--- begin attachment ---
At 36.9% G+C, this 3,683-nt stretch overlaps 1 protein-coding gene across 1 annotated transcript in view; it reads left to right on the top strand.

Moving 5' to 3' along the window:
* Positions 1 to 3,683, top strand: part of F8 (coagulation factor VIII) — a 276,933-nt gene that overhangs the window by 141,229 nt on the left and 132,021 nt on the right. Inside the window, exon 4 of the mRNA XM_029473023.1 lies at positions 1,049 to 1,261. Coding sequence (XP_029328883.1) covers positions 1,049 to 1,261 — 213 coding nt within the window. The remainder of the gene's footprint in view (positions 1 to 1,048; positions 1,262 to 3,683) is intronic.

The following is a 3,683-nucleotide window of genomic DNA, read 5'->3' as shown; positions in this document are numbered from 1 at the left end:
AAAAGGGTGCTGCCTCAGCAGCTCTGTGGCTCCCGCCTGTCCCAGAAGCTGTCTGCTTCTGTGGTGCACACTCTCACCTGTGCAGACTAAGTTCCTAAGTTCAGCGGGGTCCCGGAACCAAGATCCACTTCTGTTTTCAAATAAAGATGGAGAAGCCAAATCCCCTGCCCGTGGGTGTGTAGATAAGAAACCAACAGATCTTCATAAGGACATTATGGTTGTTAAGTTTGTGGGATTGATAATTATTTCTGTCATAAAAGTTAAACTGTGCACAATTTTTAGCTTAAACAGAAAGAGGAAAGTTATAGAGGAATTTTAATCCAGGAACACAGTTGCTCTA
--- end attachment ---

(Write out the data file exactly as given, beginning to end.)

At 36.9% G+C, this 3,683-nt stretch overlaps 1 protein-coding gene across 1 annotated transcript in view; it reads left to right on the top strand.

Moving 5' to 3' along the window:
* Positions 1 to 3,683, top strand: part of F8 (coagulation factor VIII) — a 276,933-nt gene that overhangs the window by 141,229 nt on the left and 132,021 nt on the right. Inside the window, exon 4 of the mRNA XM_029473023.1 lies at positions 1,049 to 1,261. Coding sequence (XP_029328883.1) covers positions 1,049 to 1,261 — 213 coding nt within the window. The remainder of the gene's footprint in view (positions 1 to 1,048; positions 1,262 to 3,683) is intronic.

The following is a 3,683-nucleotide window of genomic DNA, read 5'->3' as shown; positions in this document are numbered from 1 at the left end:
AAAAGGGTGCTGCCTCAGCAGCTCTGTGGCTCCCGCCTGTCCCAGAAGCTGTCTGCTTCTGTGGTGCACACTCTCACCTGTGCAGACTAAGTTCCTAAGTTCAGCGGGGTCCCGGAACCAAGATCCACTTCTGTTTTCAAATAAAGATGGAGAAGCCAAATCCCCTGCCCGTGGGTGTGTAGATAAGAAACCAACAGATCTTCATAAGGACATTATGGTTGTTAAGTTTGTGGGATTGATAATTATTTCTGTCATAAAAGTTAAACTGTGCACAATTTTTAGCTTAAACAGAAAGAGGAAAGTTATAGAGGAATTTTAATCCAGGAACACAGTTGCTCTA